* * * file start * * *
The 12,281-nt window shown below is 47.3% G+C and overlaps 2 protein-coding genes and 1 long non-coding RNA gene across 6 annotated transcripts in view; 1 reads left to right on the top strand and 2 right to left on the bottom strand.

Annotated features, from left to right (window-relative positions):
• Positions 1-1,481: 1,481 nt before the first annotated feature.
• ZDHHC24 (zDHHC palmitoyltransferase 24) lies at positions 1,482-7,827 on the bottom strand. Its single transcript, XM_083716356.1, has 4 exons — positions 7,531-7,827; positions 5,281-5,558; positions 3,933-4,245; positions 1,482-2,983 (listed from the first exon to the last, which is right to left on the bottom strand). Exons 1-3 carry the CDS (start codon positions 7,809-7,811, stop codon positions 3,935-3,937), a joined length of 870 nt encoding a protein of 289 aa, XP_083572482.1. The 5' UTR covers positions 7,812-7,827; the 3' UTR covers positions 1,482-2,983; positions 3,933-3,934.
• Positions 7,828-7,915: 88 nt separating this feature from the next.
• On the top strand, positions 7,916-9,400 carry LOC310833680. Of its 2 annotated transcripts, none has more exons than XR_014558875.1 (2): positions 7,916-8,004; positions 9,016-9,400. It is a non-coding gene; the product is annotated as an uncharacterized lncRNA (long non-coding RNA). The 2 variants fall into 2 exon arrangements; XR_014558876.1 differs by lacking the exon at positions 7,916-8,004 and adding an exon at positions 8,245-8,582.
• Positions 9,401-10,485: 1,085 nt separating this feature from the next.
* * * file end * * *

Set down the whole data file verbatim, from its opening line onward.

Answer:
The 12,281-nt window shown below is 47.3% G+C and overlaps 2 protein-coding genes and 1 long non-coding RNA gene across 6 annotated transcripts in view; 1 reads left to right on the top strand and 2 right to left on the bottom strand.

Annotated features, from left to right (window-relative positions):
• Positions 1-1,481: 1,481 nt before the first annotated feature.
• ZDHHC24 (zDHHC palmitoyltransferase 24) lies at positions 1,482-7,827 on the bottom strand. Its single transcript, XM_083716356.1, has 4 exons — positions 7,531-7,827; positions 5,281-5,558; positions 3,933-4,245; positions 1,482-2,983 (listed from the first exon to the last, which is right to left on the bottom strand). Exons 1-3 carry the CDS (start codon positions 7,809-7,811, stop codon positions 3,935-3,937), a joined length of 870 nt encoding a protein of 289 aa, XP_083572482.1. The 5' UTR covers positions 7,812-7,827; the 3' UTR covers positions 1,482-2,983; positions 3,933-3,934.
• Positions 7,828-7,915: 88 nt separating this feature from the next.
• On the top strand, positions 7,916-9,400 carry LOC310833680. Of its 2 annotated transcripts, none has more exons than XR_014558875.1 (2): positions 7,916-8,004; positions 9,016-9,400. It is a non-coding gene; the product is annotated as an uncharacterized lncRNA (long non-coding RNA). The 2 variants fall into 2 exon arrangements; XR_014558876.1 differs by lacking the exon at positions 7,916-8,004 and adding an exon at positions 8,245-8,582.
• Positions 9,401-10,485: 1,085 nt separating this feature from the next.